Sara Billey (Washington): 

Title: Reduced words and a formula of Macdonald

Abstract: Macdonald gave a remarkable formula connecting a weighted sum of reduced words for a permutation with the number of terms in a Schubert polynomial. We will review some of the fascinating results on the set of reduced words in order to put our main results in context. Then we will discuss a new bijective proof of Macdonald's formula based on Little's bumping algorithm. We will also discuss some generalizations of this formula based on work of Fomin, Kirillov, Stanley and Wachs. This project extends earlier work by Benjamin Young on a Markov process for reduced words of the longest permutation. This is joint work with Ben Young and Alexander Holroyd.

Melody Chan (Brown): 

Title: Young tableaux and the geometry of Brill-Noether varieties

Abstract: A theorem from the 1980s of Eisenbud-Harris and Pirola computes the genera of Brill Noether curves. In joint work with Alberto Lopez Martin, Nathan Pflueger, and Montserrat Teixidor i Bigas, we found a new proof and extension of this result via degenerations and combinatorics. I'll tell you about this work, and related work on enumerating set-valued Young tableaux.

Sergey Fomin (Michigan): 

Title: Noncommutative Schur functions

Abstract: The problem of expanding various families of symmetric functions in the basis of Schur functions arises in many mathematical contexts such as combinatorial representation theory and Schubert calculus. I will discuss an approach to this problem that employs noncommutative analogues of Schur functions. The talk is based on joint work with Jonah Blasiak and Curtis Greene.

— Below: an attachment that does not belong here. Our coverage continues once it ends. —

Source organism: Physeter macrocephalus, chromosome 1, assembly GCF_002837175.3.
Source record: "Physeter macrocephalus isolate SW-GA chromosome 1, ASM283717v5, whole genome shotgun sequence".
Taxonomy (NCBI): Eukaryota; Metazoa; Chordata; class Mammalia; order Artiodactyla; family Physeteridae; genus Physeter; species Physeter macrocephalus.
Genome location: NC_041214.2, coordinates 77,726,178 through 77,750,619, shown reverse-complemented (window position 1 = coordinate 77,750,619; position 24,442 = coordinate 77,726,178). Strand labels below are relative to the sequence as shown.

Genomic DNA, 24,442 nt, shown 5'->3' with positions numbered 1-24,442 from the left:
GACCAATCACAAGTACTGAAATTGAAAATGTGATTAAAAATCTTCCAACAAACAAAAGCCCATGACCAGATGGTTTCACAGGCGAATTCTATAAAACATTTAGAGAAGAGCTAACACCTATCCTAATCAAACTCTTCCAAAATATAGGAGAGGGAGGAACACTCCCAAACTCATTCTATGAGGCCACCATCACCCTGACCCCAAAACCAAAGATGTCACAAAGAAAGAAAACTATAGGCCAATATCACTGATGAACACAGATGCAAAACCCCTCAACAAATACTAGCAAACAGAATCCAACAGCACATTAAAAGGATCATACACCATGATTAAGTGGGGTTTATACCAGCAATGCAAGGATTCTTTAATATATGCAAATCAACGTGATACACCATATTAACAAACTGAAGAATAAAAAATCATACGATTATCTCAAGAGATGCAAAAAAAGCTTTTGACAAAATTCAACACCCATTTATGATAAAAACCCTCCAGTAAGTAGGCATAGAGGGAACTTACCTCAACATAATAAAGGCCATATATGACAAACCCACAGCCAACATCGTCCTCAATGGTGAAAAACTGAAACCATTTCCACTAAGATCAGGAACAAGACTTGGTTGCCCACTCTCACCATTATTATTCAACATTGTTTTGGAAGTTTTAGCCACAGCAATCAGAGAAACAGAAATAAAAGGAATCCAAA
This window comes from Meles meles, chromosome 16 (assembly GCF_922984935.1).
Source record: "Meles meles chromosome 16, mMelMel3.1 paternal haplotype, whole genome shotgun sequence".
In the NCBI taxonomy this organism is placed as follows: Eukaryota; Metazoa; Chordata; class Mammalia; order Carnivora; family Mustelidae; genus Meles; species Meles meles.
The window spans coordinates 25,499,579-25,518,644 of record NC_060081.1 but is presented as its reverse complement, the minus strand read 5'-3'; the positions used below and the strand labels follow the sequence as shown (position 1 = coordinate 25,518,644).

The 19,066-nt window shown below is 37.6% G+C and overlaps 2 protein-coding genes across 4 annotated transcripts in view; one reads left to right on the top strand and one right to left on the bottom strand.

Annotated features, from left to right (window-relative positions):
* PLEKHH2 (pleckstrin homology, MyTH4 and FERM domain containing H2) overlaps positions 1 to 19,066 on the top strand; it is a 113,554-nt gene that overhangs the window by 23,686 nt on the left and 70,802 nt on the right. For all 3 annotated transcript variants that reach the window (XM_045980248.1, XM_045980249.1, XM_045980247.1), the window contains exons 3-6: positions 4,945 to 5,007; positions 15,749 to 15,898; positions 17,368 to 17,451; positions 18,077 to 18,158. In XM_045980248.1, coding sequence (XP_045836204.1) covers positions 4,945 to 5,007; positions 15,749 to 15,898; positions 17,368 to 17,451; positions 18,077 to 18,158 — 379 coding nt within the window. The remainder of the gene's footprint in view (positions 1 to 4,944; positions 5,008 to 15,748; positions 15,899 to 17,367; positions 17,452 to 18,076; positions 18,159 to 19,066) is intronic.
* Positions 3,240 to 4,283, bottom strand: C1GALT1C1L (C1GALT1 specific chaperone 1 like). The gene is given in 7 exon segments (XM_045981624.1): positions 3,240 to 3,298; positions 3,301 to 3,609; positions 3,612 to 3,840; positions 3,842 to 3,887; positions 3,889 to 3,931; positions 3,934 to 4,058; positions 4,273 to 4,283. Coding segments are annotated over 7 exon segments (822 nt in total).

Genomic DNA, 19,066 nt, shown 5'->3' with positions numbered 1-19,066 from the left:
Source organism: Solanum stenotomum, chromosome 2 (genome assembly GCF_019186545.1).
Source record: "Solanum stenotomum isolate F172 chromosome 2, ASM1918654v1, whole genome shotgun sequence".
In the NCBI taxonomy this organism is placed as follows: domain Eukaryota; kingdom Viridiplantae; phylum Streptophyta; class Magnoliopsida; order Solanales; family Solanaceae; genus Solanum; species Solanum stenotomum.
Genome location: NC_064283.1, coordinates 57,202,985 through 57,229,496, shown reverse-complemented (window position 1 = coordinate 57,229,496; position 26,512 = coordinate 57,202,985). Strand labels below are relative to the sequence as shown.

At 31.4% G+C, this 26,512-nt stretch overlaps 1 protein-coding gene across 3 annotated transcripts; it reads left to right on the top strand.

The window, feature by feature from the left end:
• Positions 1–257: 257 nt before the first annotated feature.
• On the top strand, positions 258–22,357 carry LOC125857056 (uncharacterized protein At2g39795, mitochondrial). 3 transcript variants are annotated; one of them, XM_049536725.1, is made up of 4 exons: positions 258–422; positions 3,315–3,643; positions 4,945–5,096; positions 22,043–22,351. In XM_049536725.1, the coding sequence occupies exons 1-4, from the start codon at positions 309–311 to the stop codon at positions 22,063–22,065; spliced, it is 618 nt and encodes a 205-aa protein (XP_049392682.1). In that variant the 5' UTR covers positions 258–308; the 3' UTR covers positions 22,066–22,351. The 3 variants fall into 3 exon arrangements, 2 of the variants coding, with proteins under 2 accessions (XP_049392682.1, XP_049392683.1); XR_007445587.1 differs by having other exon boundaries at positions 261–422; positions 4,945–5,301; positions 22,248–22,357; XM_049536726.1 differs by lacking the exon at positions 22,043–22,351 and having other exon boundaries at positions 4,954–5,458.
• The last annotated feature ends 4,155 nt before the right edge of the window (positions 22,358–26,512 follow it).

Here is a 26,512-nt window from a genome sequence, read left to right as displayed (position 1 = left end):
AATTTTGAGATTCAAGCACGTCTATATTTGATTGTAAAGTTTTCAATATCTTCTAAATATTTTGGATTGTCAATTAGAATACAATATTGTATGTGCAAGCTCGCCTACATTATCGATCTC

Lauren Williams (Berkeley and IAS): 

Title: Combinatorics of the Amplituhedron

Abstract: The tree amplituhedron A(n,k,m) is the image in the Grassmannian Gr(k,k+m) of the totally nonnegative part of Gr(k,n), under a (map induced by a) linear map which is totally positive. It was introduced by Arkani-Hamed and Trnka in 2013 in order to give a geometric basis for the computation of scattering amplitudes in N=4 supersymmetric Yang-Mills theory. In this talk I'll start with a gentle introduction to the amplituhedron, then give an equivalent "orthogonal" description of it. I'll then describe what the amplituhedron looks like in various special cases. For example, one can use the theory of sign variation and matroids to show that the amplituhedron A(n,k,1) can be identified with the complex of bounded faces of a cyclic hyperplane arrangement (and hence is homeomorphic to a closed ball). This is joint work with Steven Karp. If time permits, I may describe some related work on the m=4 amplituhedron which is joint with Karp and Yan Zhang.